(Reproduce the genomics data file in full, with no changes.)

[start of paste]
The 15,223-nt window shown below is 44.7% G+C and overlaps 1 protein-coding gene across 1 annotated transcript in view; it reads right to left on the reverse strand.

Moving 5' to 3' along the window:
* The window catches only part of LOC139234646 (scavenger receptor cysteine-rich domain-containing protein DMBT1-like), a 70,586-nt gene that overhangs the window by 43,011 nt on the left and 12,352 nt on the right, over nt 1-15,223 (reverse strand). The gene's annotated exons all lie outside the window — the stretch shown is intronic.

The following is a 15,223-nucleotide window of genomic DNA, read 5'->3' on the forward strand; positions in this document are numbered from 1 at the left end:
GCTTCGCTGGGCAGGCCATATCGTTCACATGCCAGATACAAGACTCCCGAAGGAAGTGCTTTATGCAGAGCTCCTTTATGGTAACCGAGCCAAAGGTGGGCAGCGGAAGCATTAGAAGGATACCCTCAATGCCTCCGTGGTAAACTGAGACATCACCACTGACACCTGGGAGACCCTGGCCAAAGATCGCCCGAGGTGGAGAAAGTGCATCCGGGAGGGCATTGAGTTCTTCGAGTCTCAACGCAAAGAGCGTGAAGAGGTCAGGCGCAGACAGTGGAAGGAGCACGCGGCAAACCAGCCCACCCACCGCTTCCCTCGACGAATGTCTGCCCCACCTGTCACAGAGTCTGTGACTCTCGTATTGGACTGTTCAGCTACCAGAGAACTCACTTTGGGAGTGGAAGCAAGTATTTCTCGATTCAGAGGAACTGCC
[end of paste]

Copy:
The 15,223-nt window shown below is 44.7% G+C and overlaps 1 protein-coding gene across 1 annotated transcript in view; it reads right to left on the reverse strand.

Moving 5' to 3' along the window:
* The window catches only part of LOC139234646 (scavenger receptor cysteine-rich domain-containing protein DMBT1-like), a 70,586-nt gene that overhangs the window by 43,011 nt on the left and 12,352 nt on the right, over nt 1-15,223 (reverse strand). The gene's annotated exons all lie outside the window — the stretch shown is intronic.

The following is a 15,223-nucleotide window of genomic DNA, read 5'->3' on the forward strand; positions in this document are numbered from 1 at the left end:
GCTTCGCTGGGCAGGCCATATCGTTCACATGCCAGATACAAGACTCCCGAAGGAAGTGCTTTATGCAGAGCTCCTTTATGGTAACCGAGCCAAAGGTGGGCAGCGGAAGCATTAGAAGGATACCCTCAATGCCTCCGTGGTAAACTGAGACATCACCACTGACACCTGGGAGACCCTGGCCAAAGATCGCCCGAGGTGGAGAAAGTGCATCCGGGAGGGCATTGAGTTCTTCGAGTCTCAACGCAAAGAGCGTGAAGAGGTCAGGCGCAGACAGTGGAAGGAGCACGCGGCAAACCAGCCCACCCACCGCTTCCCTCGACGAATGTCTGCCCCACCTGTCACAGAGTCTGTGACTCTCGTATTGGACTGTTCAGCTACCAGAGAACTCACTTTGGGAGTGGAAGCAAGTATTTCTCGATTCAGAGGAACTGCC